1 PEW Research Center, “Audio and Podcasting Fact Sheet”, 2019,
www.journalism.org/fact-sheet/audio-and-podcasting, Accessed September 2019.
2Pollack, Juddan, “Radio’s Health Is Better Than You Think, But What’s The Long-Term Prognosis?”, 2018,
https://adage.com/article/media/mixed-signals-radio-s-health/313110, Accessed September 2019.
3 PEW Research Center, “Audio and Podcasting Fact Sheet”, 2019.
4 Ibid.
5 Music Business Association. (2018). Share of time spent listening to music via selected sources in the United States
as of July 2018, by age group . Statista . Statista Inc.. Accessed: September 24, 2019.
6 Edison Research’s Infinite Dial,
7Activate. (2018). Number of podcast listeners in the United States from 2014 to 2022 (in millions) . Statista . Statista
Inc. Accessed: September 24, 2019.
https://www-statista-com.ezp-prod1.hul.harvard.edu/statistics/786826/podcast-listeners-in-the-us /
8“FY 2018 Podcast Ad Revenue Study: A Detailed Analysis of the US Podcast Advertising Industry”, prepared by
pWc, June 2019, https://www.iab.com/wp-content/uploads/2019/05/Full-Year-2018-IABPodcast-
Ad-Rev-Study_5.29.19_vFinal.pdf Accessed: September 24, 2019.
9 Triton Digital. (2019). Change in the average number of radio listeners in the United States in December 2018, by
format . Statista . Statista Inc.. Accessed: September 24, 2019.
10“Herrman, John, “Podcasts Surge, but Producers Fear Apple Isn’t Listening”, The New York Times , May 7, 2016,
www.nytimes.com/2016/05/08/business/media/podcasts-surge-apple.html, Accessed: September 24, 2019.
11MacIntyre, Hugh, “Bankruptcy Has Come To Both Of America’s Largest Radio Companies”, Forbes , March 8, 2018,
#67ccc21872e8, Accessed: September 24, 2019.
12Ibid .
13“Wondery Creates Podcast-Radio Alliance With Cumulus Media”, Inside Radio, May 3, 2019,
11e9-96e0-b755cbc05aee.html, Accessed: September 24, 2019.14Rosenblatt, Bill, “New Study Shows Limits Of Ad Revenue For Podcasts ”, Forbes , June 9, 2019,
slowing-down/#7fa469783f94, Accessed: September 24, 2019.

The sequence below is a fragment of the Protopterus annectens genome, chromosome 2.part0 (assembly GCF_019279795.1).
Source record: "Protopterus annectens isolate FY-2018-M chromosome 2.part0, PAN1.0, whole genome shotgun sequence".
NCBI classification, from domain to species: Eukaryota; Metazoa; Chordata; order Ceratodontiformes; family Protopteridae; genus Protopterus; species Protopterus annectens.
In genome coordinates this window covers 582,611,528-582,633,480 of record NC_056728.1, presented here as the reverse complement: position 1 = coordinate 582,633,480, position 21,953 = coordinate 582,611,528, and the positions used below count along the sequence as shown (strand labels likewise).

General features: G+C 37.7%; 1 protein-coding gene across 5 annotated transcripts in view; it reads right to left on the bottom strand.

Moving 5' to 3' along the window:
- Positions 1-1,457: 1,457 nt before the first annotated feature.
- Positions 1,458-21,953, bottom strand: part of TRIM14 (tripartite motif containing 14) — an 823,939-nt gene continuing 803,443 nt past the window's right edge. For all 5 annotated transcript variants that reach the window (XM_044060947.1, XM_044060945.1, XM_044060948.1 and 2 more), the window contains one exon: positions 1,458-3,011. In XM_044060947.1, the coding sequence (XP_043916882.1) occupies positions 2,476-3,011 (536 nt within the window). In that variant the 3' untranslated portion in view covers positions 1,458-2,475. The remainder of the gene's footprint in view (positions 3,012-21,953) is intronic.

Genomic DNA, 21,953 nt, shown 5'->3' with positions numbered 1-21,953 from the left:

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Student comments on Podcasting: Wayne’s World v.s. Corporate Media

  1. Thanks for sharing! This is incredibly interesting. I once heard (from a podcast, of course) that the brain is actually more engaged when it consumes media just through audio, rather than through audio + visual. This is obviously great news for advertisers, and creates a massive opportunity to engage with its audience. To your point, there are very low barriers to entry. Should the next move for the larger players then be to create leaner operations to compete, or to outsource some of their content and instead license the brand?

  2. Interesting summary on the state of podcast and where it is headed. Being heavily weighted towards music streaming, I have played podcasts very few times but suddenly it is starting to grow on me asan alternative to reading news or opinion articles. Can’t help noticing there podcasts are hosted in multiple streaming platforms, from Spotify, to Soundcloud, iTunes, etc. Do you have a view on which platform may be able to better capitalize with the growth in podcast streaming? SoundCloud is easier to access while Spotify has a broader reach. Maybe embedding features are key for bloggers and news websites to showcase their podcasts. Not sure what are the most used platforms so far. Appreciate your thoughts!

  3. I really enjoyed this most not only because it is a great introduction into podcasting but also because I’m actually working on a podcasting project in another class of mine! To build off of Short Apple’s comments, I wonder who is best positioned in the competitive landscape to take on podcasts and why? One could argue Spotify who is a leader in music and recently acquired a couple startups in the space. On the other hand, Apple has its native podcast app and a platform in iTunes, and most importantly the wallet to acquire or license original content. To me it comes down to is there enough of a market opportunity to move the needle in revenue for a large firm like Apple. We are already seeing that Netflix is feeling the squeeze from Amazon, Hulu, Disney+, and Apple TV. Could the small players really keep up if firms like these with existing capabilities, relationships, and intellectual properties decide to really enter the podcast market?

  4. Very interesting topic Jackson, thank you for sharing! Your post made me realize the great potential of podcasts in infiltrating every day’s life routine so conveniently, especially because being able to choose them according to their length allows you to match them to your tasks, such as walking your dog or cooking diner. When big entertainment companies invest more and more in costly show production, podcast are, as you mentioned, a lot cheaper and have an obvious but unneglectable distinctive strength: they don’t require visual supports so they are great for multitasking and convenient to busy people who still wants their daily dose of entertainment. Maybe that could also explain how radio survived as well? I wonder if the demographic segments of podcast users in general reflects a majority of young adult and adult crowd in contrast to teenagers and whether it impacts the kind of podcast content available.